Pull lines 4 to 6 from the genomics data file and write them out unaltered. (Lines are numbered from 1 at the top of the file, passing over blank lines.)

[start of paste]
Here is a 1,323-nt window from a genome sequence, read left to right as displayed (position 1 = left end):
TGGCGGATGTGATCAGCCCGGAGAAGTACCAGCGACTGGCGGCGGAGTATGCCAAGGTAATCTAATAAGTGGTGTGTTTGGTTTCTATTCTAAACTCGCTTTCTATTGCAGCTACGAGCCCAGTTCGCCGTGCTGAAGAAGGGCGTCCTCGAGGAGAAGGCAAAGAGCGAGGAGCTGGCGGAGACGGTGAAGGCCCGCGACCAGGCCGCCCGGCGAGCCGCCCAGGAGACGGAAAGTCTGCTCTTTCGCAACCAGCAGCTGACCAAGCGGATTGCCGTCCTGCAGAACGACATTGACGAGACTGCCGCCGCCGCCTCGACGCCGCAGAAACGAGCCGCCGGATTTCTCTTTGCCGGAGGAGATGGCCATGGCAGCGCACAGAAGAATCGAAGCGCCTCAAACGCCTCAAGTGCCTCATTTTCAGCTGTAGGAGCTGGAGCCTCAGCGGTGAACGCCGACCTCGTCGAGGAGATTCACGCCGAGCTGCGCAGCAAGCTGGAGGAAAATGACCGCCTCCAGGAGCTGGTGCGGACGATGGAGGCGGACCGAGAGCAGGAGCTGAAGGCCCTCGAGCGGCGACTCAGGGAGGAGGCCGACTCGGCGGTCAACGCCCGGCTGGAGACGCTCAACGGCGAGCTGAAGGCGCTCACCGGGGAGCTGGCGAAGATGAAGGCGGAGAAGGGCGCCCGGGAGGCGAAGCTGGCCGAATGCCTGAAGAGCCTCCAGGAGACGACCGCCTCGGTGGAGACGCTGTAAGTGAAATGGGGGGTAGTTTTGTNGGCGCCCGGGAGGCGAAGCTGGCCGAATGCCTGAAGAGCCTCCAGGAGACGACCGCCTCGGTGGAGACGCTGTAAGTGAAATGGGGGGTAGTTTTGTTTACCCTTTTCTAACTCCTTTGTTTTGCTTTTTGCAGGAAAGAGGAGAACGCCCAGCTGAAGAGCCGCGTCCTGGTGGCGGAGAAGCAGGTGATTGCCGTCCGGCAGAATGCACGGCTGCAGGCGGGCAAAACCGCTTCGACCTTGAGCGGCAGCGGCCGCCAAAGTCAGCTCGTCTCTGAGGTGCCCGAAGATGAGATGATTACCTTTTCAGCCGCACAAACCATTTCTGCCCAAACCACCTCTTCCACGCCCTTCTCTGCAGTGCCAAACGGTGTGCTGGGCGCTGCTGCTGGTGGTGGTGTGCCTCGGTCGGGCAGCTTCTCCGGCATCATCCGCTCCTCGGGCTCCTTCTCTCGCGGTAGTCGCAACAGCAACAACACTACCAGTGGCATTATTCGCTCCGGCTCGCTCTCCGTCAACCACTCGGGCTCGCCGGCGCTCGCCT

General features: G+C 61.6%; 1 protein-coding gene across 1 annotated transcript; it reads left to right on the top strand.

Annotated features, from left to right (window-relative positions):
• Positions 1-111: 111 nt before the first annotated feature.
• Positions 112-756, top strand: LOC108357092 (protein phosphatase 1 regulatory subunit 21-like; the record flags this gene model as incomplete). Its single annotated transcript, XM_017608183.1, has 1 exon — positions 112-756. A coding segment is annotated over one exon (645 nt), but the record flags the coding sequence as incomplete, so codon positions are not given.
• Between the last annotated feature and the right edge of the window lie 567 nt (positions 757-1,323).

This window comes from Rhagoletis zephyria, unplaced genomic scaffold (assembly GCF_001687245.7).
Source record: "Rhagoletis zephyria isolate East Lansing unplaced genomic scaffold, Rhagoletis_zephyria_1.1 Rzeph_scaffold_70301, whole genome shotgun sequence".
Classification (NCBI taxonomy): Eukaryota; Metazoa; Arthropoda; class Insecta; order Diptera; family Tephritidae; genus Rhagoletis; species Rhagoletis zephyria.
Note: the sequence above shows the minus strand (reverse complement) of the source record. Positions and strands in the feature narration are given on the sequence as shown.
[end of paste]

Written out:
Annotated features, from left to right (window-relative positions):
• Positions 1-111: 111 nt before the first annotated feature.
• Positions 112-756, top strand: LOC108357092 (protein phosphatase 1 regulatory subunit 21-like; the record flags this gene model as incomplete). Its single annotated transcript, XM_017608183.1, has 1 exon — positions 112-756. A coding segment is annotated over one exon (645 nt), but the record flags the coding sequence as incomplete, so codon positions are not given.